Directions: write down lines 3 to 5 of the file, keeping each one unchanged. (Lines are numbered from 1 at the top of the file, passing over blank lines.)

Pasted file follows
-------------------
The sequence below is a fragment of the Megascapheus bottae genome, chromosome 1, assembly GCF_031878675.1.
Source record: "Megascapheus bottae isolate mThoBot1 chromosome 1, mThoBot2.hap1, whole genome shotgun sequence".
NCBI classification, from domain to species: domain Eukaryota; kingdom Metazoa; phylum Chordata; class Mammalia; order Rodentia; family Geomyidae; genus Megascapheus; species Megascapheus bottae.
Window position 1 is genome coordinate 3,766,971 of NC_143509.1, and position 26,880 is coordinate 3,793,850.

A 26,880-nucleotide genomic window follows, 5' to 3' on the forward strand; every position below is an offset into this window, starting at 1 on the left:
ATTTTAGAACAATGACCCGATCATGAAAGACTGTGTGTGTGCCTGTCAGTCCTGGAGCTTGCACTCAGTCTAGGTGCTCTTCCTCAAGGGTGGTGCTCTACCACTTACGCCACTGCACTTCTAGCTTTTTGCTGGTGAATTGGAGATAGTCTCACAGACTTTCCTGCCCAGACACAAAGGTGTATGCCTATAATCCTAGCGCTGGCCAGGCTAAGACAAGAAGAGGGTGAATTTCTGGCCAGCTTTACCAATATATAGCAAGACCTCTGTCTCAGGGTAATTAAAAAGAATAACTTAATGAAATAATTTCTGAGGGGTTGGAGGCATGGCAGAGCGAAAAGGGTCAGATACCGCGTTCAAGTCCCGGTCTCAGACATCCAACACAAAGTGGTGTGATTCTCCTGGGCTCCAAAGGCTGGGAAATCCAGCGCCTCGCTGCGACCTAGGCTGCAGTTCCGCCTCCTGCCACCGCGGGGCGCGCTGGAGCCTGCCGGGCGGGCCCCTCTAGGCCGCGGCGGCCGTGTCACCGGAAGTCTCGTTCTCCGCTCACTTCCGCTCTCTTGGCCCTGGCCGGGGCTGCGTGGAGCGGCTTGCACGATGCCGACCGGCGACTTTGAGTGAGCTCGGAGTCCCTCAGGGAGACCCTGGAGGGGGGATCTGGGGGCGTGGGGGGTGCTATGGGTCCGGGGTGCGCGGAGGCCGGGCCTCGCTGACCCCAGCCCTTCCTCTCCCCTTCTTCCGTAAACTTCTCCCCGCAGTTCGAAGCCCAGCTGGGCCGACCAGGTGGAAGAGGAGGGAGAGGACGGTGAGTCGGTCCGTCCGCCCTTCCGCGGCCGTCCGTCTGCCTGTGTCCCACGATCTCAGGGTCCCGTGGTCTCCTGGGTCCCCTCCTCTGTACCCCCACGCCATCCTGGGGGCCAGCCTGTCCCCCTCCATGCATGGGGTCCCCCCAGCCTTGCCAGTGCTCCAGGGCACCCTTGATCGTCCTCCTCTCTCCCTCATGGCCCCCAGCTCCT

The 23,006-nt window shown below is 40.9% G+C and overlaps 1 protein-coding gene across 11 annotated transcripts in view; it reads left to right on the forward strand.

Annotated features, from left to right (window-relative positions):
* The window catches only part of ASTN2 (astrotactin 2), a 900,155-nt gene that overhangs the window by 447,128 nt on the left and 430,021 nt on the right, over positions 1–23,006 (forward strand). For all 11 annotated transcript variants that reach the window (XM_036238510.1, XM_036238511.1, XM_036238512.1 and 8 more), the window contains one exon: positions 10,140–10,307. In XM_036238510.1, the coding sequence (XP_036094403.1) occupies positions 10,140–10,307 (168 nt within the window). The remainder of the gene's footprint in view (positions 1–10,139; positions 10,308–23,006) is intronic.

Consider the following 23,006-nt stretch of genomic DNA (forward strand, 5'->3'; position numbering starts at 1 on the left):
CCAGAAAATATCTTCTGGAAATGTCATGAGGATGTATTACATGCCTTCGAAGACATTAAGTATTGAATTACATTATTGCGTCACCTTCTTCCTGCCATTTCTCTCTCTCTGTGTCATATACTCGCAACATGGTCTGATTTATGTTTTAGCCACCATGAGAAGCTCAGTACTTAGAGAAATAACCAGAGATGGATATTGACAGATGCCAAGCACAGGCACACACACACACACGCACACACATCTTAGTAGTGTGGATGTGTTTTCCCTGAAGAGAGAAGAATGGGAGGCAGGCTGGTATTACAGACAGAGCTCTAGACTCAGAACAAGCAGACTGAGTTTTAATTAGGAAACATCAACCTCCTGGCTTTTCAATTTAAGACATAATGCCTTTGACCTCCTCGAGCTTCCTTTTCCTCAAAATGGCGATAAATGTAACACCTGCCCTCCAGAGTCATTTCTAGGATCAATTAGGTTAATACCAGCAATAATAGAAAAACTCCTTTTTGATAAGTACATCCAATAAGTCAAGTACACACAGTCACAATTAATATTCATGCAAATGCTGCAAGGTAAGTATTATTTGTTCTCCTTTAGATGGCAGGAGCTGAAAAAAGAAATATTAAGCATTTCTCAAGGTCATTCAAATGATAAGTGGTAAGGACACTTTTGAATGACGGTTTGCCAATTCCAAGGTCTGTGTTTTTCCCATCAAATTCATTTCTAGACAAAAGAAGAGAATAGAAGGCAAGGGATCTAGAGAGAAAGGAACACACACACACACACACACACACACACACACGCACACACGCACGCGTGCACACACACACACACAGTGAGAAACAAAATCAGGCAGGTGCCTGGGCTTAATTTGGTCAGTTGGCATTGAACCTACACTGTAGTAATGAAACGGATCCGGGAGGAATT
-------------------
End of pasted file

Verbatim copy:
NCBI classification, from domain to species: domain Eukaryota; kingdom Metazoa; phylum Chordata; class Mammalia; order Rodentia; family Geomyidae; genus Megascapheus; species Megascapheus bottae.
Window position 1 is genome coordinate 3,766,971 of NC_143509.1, and position 26,880 is coordinate 3,793,850.

A 26,880-nucleotide genomic window follows, 5' to 3' on the forward strand; every position below is an offset into this window, starting at 1 on the left: